The Nightingale was never going to be an easy conversation for Australia to have.
Director Jennifer Kent commits to showing the nation’s grim history with punishing scenes of colonial-era gang rape, infanticide and thoughtless brutality against Indigenous people. Audiences have been left reeling with reports movie buffs at film festivals have walked out of cinemas.
One of the film’s leading men Baykali Ganambarr understands, perhaps more than anyone, that the content is overwhelming.
“To the people that walked out, I know it’s pretty hard and brutal but jump into our shoes, this is what we had to go through,” he told HuffPost Australia.
“If it’s hard for you then think about how hard it was for our ancestors.”
The Nightingale, which has been nominated for 12 AACTA Awards, is the story of Clare (Aisling Franciosi), a young Irish convict living in 1820s wild Tasmania. Having served her time, Clare wants nothing more than to receive her emancipation papers from her abusive master Lieutenant Hawkins (Sam Claflin) and enjoy freedom with her husband and baby. But Hawkins and his English soldiers commit an unthinkable crime against Clare and everything she holds dear.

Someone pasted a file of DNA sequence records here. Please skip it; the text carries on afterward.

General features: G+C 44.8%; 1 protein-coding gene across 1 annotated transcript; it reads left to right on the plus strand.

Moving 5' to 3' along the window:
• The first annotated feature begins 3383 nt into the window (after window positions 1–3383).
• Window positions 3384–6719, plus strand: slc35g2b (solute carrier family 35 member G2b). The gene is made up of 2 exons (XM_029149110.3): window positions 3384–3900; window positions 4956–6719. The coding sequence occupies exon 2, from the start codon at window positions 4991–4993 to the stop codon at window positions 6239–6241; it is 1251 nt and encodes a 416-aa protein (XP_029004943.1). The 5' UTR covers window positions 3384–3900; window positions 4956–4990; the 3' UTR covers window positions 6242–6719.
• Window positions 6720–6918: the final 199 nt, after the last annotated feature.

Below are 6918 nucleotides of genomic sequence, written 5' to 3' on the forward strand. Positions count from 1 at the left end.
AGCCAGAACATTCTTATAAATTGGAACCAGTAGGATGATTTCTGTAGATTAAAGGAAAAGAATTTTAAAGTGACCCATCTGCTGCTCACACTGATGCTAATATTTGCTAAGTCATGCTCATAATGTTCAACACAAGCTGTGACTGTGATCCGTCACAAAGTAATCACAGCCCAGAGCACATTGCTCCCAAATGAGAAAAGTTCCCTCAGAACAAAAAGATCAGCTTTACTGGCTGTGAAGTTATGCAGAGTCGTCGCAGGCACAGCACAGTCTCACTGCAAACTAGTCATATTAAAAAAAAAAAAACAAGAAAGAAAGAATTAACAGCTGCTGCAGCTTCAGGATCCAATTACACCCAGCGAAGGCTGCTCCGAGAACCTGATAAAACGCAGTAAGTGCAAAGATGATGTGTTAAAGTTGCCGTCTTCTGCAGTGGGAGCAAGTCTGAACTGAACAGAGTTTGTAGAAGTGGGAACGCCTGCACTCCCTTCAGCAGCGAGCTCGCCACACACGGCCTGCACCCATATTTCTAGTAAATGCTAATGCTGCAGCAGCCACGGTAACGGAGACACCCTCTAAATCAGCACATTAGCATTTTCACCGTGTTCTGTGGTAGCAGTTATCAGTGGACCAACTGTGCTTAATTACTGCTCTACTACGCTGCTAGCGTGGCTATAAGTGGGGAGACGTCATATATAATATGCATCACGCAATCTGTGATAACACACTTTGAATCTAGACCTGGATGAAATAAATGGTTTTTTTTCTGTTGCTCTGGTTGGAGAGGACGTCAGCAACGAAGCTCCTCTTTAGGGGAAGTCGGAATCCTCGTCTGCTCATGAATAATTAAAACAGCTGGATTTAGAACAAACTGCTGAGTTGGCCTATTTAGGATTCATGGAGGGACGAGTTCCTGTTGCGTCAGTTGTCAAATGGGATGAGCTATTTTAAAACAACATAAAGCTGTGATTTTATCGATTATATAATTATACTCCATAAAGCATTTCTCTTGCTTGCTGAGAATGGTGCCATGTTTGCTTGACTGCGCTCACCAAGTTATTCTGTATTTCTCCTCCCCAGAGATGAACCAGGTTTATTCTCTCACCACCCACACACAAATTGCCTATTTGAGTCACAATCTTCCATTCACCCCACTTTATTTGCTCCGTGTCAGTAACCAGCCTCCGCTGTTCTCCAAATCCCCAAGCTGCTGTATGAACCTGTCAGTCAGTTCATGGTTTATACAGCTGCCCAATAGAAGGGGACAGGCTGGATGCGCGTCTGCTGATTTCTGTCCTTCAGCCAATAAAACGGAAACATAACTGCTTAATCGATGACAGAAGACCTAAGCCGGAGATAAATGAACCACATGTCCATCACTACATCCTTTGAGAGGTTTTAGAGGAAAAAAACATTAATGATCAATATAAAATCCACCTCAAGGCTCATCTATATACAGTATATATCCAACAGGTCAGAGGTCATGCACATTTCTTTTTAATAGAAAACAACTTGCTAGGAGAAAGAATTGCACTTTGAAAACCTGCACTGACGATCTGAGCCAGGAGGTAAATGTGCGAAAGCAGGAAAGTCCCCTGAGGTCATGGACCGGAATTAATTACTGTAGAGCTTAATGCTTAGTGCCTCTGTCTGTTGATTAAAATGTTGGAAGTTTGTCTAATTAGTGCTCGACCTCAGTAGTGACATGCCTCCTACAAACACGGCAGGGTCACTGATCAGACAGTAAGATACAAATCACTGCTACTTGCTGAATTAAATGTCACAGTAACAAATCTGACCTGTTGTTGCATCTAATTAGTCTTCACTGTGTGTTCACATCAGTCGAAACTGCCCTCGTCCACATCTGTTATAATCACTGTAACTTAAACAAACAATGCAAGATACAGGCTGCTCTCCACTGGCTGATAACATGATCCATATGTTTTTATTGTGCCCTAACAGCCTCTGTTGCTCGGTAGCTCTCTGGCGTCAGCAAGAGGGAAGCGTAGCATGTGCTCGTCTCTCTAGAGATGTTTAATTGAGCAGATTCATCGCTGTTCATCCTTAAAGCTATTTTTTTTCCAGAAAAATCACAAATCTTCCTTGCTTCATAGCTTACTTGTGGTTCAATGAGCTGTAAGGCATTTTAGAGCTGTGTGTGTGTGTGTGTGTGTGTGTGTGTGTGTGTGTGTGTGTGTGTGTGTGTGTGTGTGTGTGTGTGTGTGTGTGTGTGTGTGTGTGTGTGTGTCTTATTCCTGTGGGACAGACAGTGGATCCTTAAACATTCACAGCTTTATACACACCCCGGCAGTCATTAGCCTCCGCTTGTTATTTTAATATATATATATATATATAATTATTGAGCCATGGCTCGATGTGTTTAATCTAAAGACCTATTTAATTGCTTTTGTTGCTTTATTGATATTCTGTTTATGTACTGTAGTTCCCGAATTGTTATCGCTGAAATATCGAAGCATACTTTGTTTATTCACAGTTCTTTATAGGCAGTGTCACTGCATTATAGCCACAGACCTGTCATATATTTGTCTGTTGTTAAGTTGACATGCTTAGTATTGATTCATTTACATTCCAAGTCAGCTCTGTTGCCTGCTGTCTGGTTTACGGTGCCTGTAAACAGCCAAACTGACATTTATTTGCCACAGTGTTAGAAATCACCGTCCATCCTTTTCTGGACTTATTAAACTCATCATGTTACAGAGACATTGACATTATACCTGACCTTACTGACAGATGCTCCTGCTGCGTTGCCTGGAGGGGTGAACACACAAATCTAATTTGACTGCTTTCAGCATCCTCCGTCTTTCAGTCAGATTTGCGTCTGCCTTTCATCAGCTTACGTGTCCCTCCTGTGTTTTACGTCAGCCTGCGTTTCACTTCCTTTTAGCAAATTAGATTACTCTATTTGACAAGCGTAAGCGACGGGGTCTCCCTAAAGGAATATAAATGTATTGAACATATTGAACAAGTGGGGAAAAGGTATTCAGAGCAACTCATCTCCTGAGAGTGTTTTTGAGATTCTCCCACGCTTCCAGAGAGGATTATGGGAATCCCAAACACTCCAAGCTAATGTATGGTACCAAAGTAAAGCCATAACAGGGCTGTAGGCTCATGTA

Triggered with rage, Clare employs local Aboriginal man Billy (Ganambarr) to help track Hawkins and his rogue team from the south of Tasmania to the north.
More than just a rape revenge sub-genre, The Nightingale reflects massacres (often referred to as the Frontier Wars), racism, cruelty, and the sheer corruption that Australia was built on. Themes that have left a hangover on the generations to follow.
“Being a Blackfulla from a small island and a small community coming to a big city, on a daily basis I faced racism and being profiled,” explained Ganambarr, who hails from Elcho Island in North East Arnhem Land.
“Being called out, walking down the street and people calling me names. It’s crazy, and that was seven or eight years ago. It’s sad to see it happen in 2019, it’s nearly 2020 and racism still exists and it’s right there.”
While the Best Actor AACTA Award nominee feels honoured, proud and emotional to portray this story to the world, Ganambarr said he is glad Kent “didn’t sugar coat” the atrocities that haunt Australia.
“It’s brutally honest and it’s letting the world know this happened to our people and we’re still here in our country.”
Kent and producer Kristina Ceyton embarked on five years of extensive research on convicts, sexual abuse survivors and the history of Tasmanian Aboriginal people. A clinical psychologist was on set along with Tasmanian Aboriginal elders (in particular, prominent elder Uncle Jim Everett) who have sanctioned the re-telling of their history.
“That was part of the research and the construction of the story; it was ‘the norm’ for the colonisers that they attempted to eradicate the Aboriginal people without a second thought,” said Ceyton. “Feeling for the Aboriginal people wasn’t part of their psyche.”
Ganambarr added that he hopes The Nightingale “might help” Australians acknowledge the heinous crimes of the Frontier Wars.
“I tell the audience to have an open mind and learn what happened.”